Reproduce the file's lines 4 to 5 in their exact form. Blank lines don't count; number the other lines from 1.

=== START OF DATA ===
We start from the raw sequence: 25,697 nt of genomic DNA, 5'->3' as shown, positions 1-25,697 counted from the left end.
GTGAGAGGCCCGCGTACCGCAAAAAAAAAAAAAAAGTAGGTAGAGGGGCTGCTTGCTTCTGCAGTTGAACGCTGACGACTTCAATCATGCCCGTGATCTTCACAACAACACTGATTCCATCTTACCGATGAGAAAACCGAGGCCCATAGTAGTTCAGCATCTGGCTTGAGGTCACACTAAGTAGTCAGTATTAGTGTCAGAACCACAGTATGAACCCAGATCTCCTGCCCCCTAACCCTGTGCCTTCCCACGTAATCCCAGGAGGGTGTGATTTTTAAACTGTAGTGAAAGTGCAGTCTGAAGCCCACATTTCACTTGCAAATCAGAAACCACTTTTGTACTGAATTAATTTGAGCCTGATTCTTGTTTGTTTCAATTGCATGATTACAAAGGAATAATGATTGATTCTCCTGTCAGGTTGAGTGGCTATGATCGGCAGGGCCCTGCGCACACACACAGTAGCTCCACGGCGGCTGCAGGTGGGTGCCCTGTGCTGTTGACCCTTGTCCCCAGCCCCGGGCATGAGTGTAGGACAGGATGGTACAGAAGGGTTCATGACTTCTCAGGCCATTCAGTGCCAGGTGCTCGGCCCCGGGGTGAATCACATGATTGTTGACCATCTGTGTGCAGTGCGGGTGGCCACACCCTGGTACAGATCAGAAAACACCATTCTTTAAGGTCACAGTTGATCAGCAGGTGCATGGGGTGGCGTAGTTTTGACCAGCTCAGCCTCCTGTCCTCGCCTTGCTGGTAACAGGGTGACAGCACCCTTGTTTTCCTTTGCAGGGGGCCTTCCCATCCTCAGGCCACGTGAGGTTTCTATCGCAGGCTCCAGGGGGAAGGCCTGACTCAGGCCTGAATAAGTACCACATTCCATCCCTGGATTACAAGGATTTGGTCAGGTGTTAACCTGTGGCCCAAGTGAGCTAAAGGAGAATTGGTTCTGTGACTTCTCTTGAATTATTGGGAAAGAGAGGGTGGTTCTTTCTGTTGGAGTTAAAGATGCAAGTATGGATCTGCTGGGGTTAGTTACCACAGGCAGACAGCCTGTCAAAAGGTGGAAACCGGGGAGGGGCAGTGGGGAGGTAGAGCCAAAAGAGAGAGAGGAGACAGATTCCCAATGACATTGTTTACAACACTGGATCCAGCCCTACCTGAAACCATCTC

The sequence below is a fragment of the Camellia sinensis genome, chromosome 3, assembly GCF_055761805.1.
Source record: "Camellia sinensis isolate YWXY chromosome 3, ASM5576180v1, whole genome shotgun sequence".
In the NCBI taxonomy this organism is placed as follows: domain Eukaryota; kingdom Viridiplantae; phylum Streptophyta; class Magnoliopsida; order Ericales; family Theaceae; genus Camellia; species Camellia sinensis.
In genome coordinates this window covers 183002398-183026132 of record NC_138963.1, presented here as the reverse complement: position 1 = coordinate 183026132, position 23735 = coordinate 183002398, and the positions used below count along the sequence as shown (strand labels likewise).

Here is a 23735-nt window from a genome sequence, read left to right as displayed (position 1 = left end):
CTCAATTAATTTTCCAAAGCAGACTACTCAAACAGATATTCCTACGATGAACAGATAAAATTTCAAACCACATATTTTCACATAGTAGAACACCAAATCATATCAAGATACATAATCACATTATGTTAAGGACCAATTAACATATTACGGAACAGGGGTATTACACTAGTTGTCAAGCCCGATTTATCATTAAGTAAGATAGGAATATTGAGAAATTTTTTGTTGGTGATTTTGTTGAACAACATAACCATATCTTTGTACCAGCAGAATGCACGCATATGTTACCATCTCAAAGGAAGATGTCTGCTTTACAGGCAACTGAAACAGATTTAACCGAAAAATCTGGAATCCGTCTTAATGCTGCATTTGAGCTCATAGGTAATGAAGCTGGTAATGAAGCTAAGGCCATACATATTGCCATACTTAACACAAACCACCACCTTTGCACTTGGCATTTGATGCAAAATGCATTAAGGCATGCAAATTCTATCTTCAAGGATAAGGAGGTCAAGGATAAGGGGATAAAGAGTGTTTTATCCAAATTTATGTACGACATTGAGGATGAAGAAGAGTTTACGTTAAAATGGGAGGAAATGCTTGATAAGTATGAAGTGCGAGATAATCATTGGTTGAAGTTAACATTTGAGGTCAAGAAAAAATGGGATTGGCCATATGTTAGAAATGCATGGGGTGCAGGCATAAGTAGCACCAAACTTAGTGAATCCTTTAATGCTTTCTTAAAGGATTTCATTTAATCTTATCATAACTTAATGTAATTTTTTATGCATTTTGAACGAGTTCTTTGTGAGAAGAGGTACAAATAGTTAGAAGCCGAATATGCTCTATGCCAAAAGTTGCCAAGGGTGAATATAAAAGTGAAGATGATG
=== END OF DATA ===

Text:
Source record: "Camellia sinensis isolate YWXY chromosome 3, ASM5576180v1, whole genome shotgun sequence".
In the NCBI taxonomy this organism is placed as follows: domain Eukaryota; kingdom Viridiplantae; phylum Streptophyta; class Magnoliopsida; order Ericales; family Theaceae; genus Camellia; species Camellia sinensis.